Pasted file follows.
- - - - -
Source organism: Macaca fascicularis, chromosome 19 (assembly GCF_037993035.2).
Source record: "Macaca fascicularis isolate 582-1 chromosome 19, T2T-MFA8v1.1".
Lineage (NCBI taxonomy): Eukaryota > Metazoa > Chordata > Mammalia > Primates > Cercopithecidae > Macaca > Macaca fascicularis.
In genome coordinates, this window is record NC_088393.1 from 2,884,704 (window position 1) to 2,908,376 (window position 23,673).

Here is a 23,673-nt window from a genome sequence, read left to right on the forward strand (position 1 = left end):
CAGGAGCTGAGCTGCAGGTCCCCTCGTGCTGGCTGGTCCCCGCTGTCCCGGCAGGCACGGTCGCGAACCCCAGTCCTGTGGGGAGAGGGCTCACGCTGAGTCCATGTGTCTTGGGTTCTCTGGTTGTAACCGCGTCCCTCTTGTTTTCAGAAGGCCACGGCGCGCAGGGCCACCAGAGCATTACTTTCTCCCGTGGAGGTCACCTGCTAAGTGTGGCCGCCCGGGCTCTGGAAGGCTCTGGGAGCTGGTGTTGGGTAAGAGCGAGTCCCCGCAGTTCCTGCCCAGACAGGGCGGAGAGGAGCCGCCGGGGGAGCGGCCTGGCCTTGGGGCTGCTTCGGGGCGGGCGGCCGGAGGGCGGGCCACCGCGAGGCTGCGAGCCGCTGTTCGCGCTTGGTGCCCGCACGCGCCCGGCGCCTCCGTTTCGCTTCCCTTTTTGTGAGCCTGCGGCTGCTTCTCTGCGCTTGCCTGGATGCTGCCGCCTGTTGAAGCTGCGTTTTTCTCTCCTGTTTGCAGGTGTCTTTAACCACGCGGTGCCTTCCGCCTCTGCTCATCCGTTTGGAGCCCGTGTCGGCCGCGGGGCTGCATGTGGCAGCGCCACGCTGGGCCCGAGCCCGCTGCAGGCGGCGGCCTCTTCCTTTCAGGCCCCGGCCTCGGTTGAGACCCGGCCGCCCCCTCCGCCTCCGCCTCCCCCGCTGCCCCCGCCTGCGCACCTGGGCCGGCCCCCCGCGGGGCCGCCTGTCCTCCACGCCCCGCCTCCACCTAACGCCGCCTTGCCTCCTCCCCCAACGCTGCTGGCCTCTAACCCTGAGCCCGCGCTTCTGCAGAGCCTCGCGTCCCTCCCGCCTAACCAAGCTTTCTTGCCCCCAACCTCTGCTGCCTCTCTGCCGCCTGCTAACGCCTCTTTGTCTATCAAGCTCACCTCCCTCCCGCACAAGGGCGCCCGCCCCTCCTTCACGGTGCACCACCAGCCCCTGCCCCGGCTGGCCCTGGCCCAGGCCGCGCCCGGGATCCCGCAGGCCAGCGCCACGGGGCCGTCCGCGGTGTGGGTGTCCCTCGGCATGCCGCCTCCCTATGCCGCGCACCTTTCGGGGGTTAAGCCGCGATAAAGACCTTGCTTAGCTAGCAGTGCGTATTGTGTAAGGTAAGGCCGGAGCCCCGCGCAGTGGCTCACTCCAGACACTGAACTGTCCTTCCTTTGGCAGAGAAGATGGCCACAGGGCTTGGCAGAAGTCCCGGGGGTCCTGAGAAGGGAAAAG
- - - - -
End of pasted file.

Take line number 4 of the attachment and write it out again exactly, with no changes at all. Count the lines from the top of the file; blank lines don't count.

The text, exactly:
In genome coordinates, this window is record NC_088393.1 from 2,884,704 (window position 1) to 2,908,376 (window position 23,673).